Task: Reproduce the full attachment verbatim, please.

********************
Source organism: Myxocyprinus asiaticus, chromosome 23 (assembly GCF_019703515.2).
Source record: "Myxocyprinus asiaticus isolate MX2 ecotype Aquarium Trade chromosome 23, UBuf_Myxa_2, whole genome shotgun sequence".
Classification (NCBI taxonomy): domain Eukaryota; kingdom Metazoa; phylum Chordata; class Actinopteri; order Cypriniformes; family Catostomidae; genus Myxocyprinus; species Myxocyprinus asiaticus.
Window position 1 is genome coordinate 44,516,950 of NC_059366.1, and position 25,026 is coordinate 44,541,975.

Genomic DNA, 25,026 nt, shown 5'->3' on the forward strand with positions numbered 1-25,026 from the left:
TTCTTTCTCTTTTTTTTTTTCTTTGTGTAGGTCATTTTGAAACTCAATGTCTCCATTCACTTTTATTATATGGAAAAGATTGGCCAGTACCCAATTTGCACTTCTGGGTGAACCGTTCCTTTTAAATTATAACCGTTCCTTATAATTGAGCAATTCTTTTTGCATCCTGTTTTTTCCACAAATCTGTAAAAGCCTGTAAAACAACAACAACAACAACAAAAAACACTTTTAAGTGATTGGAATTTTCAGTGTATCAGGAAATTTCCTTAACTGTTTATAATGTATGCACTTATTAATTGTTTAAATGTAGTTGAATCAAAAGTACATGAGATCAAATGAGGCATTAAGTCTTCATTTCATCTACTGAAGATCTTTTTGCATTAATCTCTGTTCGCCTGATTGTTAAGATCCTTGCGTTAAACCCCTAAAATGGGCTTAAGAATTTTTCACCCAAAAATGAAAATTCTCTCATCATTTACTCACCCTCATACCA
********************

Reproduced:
Source organism: Myxocyprinus asiaticus, chromosome 23 (assembly GCF_019703515.2).
Source record: "Myxocyprinus asiaticus isolate MX2 ecotype Aquarium Trade chromosome 23, UBuf_Myxa_2, whole genome shotgun sequence".
Classification (NCBI taxonomy): domain Eukaryota; kingdom Metazoa; phylum Chordata; class Actinopteri; order Cypriniformes; family Catostomidae; genus Myxocyprinus; species Myxocyprinus asiaticus.
Window position 1 is genome coordinate 44,516,950 of NC_059366.1, and position 25,026 is coordinate 44,541,975.

Genomic DNA, 25,026 nt, shown 5'->3' on the forward strand with positions numbered 1-25,026 from the left:
TTCTTTCTCTTTTTTTTTTTCTTTGTGTAGGTCATTTTGAAACTCAATGTCTCCATTCACTTTTATTATATGGAAAAGATTGGCCAGTACCCAATTTGCACTTCTGGGTGAACCGTTCCTTTTAAATTATAACCGTTCCTTATAATTGAGCAATTCTTTTTGCATCCTGTTTTTTCCACAAATCTGTAAAAGCCTGTAAAACAACAACAACAACAACAAAAAACACTTTTAAGTGATTGGAATTTTCAGTGTATCAGGAAATTTCCTTAACTGTTTATAATGTATGCACTTATTAATTGTTTAAATGTAGTTGAATCAAAAGTACATGAGATCAAATGAGGCATTAAGTCTTCATTTCATCTACTGAAGATCTTTTTGCATTAATCTCTGTTCGCCTGATTGTTAAGATCCTTGCGTTAAACCCCTAAAATGGGCTTAAGAATTTTTCACCCAAAAATGAAAATTCTCTCATCATTTACTCACCCTCATACCA